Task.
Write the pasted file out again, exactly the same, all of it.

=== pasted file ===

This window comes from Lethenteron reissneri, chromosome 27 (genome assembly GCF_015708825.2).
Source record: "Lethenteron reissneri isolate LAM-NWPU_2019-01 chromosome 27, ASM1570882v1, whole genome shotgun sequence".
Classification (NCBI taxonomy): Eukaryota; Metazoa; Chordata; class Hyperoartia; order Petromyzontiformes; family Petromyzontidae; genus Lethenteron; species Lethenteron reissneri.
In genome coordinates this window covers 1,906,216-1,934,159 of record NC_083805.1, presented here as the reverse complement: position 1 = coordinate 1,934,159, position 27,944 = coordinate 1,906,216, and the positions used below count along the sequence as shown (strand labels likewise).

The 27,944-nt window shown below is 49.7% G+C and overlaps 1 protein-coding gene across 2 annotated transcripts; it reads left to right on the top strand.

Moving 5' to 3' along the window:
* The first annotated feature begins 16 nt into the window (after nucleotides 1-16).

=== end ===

This window comes from Lethenteron reissneri, chromosome 27 (genome assembly GCF_015708825.2).
Source record: "Lethenteron reissneri isolate LAM-NWPU_2019-01 chromosome 27, ASM1570882v1, whole genome shotgun sequence".
Classification (NCBI taxonomy): Eukaryota; Metazoa; Chordata; class Hyperoartia; order Petromyzontiformes; family Petromyzontidae; genus Lethenteron; species Lethenteron reissneri.
In genome coordinates this window covers 1,906,216-1,934,159 of record NC_083805.1, presented here as the reverse complement: position 1 = coordinate 1,934,159, position 27,944 = coordinate 1,906,216, and the positions used below count along the sequence as shown (strand labels likewise).

The 27,944-nt window shown below is 49.7% G+C and overlaps 1 protein-coding gene across 2 annotated transcripts; it reads left to right on the top strand.

Moving 5' to 3' along the window:
* The first annotated feature begins 16 nt into the window (after nucleotides 1-16).